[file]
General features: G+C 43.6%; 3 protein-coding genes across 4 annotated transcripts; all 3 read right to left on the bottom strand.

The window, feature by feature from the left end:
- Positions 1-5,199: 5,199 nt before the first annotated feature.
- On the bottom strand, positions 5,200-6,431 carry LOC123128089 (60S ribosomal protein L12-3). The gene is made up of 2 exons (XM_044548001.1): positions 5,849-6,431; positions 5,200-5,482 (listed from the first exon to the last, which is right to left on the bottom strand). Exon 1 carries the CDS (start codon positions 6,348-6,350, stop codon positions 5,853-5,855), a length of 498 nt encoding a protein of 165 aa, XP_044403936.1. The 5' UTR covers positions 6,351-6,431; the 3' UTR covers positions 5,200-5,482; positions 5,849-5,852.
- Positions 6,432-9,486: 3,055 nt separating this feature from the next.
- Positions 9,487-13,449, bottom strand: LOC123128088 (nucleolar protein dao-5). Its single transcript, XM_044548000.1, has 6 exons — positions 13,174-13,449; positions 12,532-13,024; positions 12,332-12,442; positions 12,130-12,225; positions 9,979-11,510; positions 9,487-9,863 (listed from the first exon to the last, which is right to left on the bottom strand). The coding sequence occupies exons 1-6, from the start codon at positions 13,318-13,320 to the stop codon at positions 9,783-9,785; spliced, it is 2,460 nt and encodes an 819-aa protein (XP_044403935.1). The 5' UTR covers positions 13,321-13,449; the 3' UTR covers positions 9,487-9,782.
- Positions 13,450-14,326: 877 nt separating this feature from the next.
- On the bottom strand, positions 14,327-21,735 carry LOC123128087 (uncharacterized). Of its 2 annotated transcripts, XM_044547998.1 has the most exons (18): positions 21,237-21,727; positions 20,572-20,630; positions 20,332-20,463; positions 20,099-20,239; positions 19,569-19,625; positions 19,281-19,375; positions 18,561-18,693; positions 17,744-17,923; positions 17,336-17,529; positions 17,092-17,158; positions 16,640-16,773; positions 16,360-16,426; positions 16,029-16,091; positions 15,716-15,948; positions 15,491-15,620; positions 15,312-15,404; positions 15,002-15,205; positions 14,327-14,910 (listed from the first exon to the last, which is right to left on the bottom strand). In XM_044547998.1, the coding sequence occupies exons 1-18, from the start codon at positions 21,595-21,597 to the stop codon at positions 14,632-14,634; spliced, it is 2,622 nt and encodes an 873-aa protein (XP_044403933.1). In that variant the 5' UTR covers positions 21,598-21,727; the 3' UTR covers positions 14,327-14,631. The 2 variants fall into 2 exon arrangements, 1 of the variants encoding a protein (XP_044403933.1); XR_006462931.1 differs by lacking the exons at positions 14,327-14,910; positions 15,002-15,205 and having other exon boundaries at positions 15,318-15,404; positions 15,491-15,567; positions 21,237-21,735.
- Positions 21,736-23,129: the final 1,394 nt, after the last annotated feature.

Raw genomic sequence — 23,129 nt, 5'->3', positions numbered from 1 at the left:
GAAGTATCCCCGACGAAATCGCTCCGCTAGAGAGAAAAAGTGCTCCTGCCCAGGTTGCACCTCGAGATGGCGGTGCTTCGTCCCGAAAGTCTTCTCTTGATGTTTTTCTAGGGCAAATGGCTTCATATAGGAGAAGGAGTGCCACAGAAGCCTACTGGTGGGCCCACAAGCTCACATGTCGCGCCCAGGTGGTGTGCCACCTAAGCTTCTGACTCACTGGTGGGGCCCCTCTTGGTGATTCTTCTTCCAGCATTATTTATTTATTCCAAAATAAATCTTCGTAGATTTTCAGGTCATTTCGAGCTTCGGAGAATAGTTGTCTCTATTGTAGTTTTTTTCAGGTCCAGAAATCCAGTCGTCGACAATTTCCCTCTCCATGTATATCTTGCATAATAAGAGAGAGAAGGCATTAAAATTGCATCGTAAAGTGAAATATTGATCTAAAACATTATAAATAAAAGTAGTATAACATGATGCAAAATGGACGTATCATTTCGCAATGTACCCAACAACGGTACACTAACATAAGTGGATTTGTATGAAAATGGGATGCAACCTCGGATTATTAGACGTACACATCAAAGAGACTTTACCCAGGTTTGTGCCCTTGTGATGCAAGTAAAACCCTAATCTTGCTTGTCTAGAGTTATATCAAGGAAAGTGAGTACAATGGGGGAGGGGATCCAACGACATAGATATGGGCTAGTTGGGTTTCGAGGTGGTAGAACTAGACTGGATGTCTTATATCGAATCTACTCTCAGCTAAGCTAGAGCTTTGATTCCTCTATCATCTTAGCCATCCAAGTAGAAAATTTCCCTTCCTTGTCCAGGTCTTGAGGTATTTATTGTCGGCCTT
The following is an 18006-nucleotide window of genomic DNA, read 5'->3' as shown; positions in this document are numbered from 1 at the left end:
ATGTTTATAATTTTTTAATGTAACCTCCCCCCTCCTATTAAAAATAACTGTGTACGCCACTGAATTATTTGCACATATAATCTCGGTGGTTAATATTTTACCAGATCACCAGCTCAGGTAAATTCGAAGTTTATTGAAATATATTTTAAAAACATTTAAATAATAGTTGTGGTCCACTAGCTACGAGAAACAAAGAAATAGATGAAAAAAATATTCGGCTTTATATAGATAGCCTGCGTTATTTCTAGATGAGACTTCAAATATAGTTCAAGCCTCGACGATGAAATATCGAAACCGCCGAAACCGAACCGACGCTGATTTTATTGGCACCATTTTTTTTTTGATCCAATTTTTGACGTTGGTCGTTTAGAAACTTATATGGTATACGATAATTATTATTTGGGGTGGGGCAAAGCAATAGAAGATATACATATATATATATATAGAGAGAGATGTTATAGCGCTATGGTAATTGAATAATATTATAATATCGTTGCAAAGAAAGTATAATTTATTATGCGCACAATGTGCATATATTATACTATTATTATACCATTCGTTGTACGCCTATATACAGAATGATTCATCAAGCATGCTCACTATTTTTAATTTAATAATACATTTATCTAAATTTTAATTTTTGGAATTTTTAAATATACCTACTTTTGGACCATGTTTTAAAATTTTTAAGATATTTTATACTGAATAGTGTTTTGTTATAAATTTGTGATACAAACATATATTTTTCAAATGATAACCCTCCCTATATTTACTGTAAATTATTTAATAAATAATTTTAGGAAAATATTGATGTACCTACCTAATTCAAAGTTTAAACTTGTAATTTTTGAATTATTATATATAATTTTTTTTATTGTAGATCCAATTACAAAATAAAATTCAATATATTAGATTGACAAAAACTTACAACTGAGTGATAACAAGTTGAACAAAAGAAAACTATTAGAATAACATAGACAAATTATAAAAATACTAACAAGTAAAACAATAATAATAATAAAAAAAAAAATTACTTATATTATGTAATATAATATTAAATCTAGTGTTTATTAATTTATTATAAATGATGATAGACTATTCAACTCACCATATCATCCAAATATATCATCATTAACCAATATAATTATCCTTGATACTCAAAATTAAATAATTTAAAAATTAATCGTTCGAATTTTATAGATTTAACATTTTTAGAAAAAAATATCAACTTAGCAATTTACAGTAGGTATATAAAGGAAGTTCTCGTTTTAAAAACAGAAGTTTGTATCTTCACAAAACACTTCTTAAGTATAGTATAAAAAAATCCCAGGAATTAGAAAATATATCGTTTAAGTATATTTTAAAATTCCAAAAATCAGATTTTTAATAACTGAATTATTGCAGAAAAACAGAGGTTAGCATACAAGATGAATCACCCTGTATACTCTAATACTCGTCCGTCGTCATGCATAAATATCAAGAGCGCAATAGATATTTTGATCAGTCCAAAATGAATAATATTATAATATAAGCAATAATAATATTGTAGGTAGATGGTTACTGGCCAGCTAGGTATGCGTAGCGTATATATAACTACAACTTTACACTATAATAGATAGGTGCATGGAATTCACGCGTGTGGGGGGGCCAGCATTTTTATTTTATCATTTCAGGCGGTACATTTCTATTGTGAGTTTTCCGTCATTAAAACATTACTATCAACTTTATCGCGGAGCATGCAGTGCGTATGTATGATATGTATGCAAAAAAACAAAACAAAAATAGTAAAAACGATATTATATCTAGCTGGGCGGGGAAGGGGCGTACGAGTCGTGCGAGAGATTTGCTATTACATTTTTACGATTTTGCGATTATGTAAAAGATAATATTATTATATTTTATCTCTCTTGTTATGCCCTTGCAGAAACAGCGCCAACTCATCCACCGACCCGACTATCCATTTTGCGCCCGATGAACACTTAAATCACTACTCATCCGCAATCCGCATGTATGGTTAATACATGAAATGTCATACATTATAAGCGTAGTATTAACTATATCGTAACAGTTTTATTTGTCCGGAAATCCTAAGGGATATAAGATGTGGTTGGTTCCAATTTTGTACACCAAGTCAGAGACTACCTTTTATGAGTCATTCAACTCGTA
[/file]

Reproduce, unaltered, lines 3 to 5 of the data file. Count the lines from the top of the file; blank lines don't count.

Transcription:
- Positions 1-5,199: 5,199 nt before the first annotated feature.
- On the bottom strand, positions 5,200-6,431 carry LOC123128089 (60S ribosomal protein L12-3). The gene is made up of 2 exons (XM_044548001.1): positions 5,849-6,431; positions 5,200-5,482 (listed from the first exon to the last, which is right to left on the bottom strand). Exon 1 carries the CDS (start codon positions 6,348-6,350, stop codon positions 5,853-5,855), a length of 498 nt encoding a protein of 165 aa, XP_044403936.1. The 5' UTR covers positions 6,351-6,431; the 3' UTR covers positions 5,200-5,482; positions 5,849-5,852.
- Positions 6,432-9,486: 3,055 nt separating this feature from the next.